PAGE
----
How the Billionaires Class is Destroying Democracy
    Lords Of Disorder: How the Big Banks are designed t6 prey off Economic Misery
    Obama’s Shakedown Of Medicare
    The Economic Challenge Ahead: More Jobs and Growth,, not deficit reduction

  7. CPAinNewYork March 27, 2013

    Allison Brito:

    Good article, but nothing will change. The rich will continue to exploit the poor until the frustrated poor explode and revolt.

    1. Independent1 March 27, 2013

      Let’s hope it doesn’t have to come to that. Let’s hope that the wealthy start to realize that like fossil fuels, the less rich are not an unlimited source of income to make them even more wealthy. As quickly as the wealth disparity has grown over the past 30 years since Reagan and his nonsensesical economic theories have poisoned the minds of many Republicans, the time when the middle class and poor will no longer have the resources (money) to feed what seems like an insatiable desire for more wealth, is not far off. Let’s hope the wealthy start to see that soon before a revolt by the middleclass and poor is needed

      1. CPAinNewYork March 27, 2013

        Don’t bet on it. The only example of what you hope for happening of which I’m aware is Bismarck’s policy of “killing Socialism with kindness,” whereby he stole the Socialists” thunder by granting workers’ demands before they became a hot and contentious issue in Prussian politics.

        I don’t think that the present crop of reactionary Republicans is intelligent enough to read the future to any great extent. That failure will cause the violent explosion that I predict.

    2. Mark Forsyth March 29, 2013

      But that is not a lack of change.When have we ever had major societal change that did not include violence? Our government is thoroughly corrupt.Take a look at all those who are part of the Bilderberg Group,very ominous.Under the circumstances I would be more surprised if things did not get violent.

    3. CPAinNewYork March 29, 2013

      True, revolution is change, but the change to which I was referring is the attitude of the rich. That won’t change, because the rich want to keep their perks. Historically, the rich have been caught completely by surprise when class revolutions occur and suffer grievously for their ignorance of what’s happening. Three examples of this phenomenon: France in 1798, Russia in 1917 and Cuba in 1958.

  8. howa4x March 27, 2013

    As long as elections can be bought, they will stay very wealthy. They can afford to pay for the private meeting that few of us can have with a high ranking elected officials who will do their bidding. Whether its the continuation of the Keystone pipeline, or weak environmental laws on fracking, they get their way. Tax codes are written for their benefit. Did you ever wonder why investment earnings from stocks are taxed at a rate of 15% while the rest of us pay 33%? Ask Phil Graham the former senator from the banking industry. Democrats are just as guilty when it comes to catering to the one percent. The only difference being they will at times they will enact worker and consumer protection(however many loopholes it has). The fact is as long as we have a pay for play election system, the ones with the most money will always win the game.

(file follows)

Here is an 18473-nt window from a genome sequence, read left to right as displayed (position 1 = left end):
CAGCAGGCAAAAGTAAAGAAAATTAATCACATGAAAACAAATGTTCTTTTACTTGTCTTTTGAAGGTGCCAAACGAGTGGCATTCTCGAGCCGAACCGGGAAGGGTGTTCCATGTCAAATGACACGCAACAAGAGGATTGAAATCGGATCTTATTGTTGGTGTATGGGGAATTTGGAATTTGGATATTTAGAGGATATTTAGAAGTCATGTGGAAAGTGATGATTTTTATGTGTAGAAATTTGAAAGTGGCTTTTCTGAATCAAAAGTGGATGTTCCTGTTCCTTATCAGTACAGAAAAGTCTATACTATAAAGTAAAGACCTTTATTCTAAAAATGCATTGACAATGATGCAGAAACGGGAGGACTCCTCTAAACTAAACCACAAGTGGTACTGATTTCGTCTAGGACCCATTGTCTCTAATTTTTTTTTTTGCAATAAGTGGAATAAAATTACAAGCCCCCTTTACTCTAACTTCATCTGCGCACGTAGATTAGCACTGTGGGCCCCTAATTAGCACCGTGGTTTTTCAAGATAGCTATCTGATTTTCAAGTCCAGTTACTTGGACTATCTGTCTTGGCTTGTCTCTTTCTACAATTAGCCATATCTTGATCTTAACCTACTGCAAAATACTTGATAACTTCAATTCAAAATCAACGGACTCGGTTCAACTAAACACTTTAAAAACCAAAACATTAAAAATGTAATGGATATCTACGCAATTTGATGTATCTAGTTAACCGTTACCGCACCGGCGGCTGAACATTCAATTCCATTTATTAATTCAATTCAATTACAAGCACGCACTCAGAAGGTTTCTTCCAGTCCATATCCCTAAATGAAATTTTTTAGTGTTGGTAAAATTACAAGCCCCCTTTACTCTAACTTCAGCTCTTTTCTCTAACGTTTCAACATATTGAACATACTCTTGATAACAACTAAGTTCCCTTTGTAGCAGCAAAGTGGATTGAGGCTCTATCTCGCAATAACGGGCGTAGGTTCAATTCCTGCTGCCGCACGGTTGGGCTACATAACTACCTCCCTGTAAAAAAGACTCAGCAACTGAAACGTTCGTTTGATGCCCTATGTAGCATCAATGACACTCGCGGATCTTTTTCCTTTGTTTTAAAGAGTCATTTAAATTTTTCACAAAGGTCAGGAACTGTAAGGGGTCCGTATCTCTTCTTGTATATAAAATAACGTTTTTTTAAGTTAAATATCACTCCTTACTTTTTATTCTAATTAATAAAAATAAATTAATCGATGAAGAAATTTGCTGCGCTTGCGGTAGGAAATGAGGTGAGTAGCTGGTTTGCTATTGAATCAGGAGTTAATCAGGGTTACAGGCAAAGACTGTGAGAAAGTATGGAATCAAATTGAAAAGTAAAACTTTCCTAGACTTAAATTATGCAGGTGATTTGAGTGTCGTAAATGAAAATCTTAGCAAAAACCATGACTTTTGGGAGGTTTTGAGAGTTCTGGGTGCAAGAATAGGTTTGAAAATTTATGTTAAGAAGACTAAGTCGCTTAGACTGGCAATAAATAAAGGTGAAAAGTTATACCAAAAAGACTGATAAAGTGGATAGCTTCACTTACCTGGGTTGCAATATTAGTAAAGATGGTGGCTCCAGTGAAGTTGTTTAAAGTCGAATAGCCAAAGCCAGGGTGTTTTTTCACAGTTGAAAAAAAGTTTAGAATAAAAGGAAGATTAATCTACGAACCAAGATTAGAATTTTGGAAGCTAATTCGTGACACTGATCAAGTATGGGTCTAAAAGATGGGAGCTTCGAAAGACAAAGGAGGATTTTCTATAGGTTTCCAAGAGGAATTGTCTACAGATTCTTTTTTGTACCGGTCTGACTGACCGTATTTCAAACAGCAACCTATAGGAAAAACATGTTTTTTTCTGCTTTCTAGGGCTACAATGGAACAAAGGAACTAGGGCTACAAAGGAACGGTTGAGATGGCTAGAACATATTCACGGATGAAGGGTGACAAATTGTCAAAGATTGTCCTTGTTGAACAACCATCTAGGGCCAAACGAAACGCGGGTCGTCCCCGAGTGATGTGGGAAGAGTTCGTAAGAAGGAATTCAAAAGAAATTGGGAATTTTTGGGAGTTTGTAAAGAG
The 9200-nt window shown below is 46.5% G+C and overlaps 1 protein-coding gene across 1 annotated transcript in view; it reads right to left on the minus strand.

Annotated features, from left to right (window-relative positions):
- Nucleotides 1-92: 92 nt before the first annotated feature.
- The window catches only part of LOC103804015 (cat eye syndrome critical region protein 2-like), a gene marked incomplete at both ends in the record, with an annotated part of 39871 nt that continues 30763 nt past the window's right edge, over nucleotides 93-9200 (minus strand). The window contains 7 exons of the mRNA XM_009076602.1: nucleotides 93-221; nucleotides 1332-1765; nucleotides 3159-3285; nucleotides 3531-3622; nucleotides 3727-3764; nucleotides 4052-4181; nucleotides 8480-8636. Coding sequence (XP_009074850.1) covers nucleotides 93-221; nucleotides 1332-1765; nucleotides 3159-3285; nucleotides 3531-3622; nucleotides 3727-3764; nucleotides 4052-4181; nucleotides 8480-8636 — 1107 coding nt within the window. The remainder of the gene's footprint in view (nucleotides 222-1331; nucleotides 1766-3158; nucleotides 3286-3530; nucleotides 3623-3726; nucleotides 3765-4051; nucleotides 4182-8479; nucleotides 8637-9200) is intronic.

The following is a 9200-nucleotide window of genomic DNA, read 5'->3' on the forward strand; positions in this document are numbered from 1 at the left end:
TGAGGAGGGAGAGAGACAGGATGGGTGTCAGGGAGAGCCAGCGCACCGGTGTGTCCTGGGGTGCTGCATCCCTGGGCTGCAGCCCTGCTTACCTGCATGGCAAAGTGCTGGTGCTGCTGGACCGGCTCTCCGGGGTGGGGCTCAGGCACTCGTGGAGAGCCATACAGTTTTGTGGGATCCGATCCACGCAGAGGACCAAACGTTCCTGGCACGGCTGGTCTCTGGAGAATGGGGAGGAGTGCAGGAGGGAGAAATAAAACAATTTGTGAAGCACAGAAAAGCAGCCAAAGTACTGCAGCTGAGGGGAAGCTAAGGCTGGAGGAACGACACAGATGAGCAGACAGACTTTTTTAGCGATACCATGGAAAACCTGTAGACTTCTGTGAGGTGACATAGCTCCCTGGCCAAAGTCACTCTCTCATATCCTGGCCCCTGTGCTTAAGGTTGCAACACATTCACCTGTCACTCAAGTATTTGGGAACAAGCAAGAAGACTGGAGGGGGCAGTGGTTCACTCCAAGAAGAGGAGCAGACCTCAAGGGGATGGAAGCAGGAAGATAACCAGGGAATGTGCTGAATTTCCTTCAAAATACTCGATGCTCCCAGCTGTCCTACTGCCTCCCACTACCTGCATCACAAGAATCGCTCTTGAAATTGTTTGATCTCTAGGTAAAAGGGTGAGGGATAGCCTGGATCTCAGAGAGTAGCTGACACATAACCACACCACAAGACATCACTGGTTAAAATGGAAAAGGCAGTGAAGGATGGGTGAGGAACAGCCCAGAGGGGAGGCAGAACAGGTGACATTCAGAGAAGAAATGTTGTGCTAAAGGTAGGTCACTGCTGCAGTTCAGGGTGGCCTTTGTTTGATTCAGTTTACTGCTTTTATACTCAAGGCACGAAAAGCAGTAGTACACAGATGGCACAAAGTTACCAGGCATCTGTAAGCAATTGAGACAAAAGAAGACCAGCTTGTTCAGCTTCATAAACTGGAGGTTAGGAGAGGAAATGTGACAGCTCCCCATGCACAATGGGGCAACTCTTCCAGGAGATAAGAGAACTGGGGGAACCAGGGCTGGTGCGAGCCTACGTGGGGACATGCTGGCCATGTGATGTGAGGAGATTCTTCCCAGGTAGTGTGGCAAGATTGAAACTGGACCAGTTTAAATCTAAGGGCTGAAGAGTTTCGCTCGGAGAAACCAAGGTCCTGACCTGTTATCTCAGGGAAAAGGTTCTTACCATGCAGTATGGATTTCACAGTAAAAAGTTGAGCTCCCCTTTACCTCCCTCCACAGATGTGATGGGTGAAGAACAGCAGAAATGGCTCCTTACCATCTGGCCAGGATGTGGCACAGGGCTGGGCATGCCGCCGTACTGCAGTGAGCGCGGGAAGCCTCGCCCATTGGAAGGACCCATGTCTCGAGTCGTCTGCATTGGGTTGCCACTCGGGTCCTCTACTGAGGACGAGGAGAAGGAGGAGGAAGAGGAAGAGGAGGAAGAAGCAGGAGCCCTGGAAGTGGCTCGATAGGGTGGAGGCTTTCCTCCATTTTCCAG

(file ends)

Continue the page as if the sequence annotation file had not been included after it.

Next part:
9. Andrew Rei March 27, 2013

    So, let’s see….how long have I been saying that we need to repeal ALL of the Bush 43 TCLCW (tax cuts/loopholes/corporate welfare)? Those fascist and Reverse Robin Hood fiscal policies are the reason that wealthy Americans and big US corporations were able to completely shelter $42 trillion of income from 2001-2012. That cost us $16.6 trillion in tax revenue and, when you add the $1.5 trillion in corporate welfare during that same period, the total bill comes to $18.1 trillion. That’s the largest upward redistribution of wealth in human history. Bernie Madoff’s Ponzi scheme pales in comparison.
    The worst part of this is that most of the Bush 43 TCLCW are STILL IN EFFECT! The Fiscal “Cliff” mess did only one thing: raise rates on the wealthy. But, with the loopholes for the wealthy still in effect, the raise in rates will only bring in about $60 billion this year. If the rest of the Bush 43 TCLCW were repealed, and, the sooner the better, we could actually have a SURPLUS for fiscal year 2014!
    The only way to address and stop income and wealth inequality, which is a defining characteristic of fascism, is though a truly PROGRESSIVE tax code. Even “flat” taxes are regressive, which makes them fascist. Not only is our tax code far away from progressive, it’s actually UPSIDE DOWN, where the wealthy and big corporations pay a lower effective rate than the middle class and smaller companies, if they pay any taxes at all! But, which political parties in this country suborn these fascist Reverse Robin Hood fiscal policies? The Republicans and the Libertarians, which is why I’ve combined them into what I call the American Nazi/Fascist Party.

    1. Mark Forsyth March 27, 2013

      Yup,that’s what they are.And they should have a fast train to hell.

    2. Andy Kinnard March 28, 2013

      Fascinating how the final figure on the GW giveaways to the rich is JUST more than our current national debt.

  10. montanabill April 16, 2013

    Holy cow, did someone finally review world history for the past 10,000 years!


Leave a Comment

Your email address will not be published. Required fields are marked *

This site uses Akismet to reduce spam. Learn how your comment data is processed.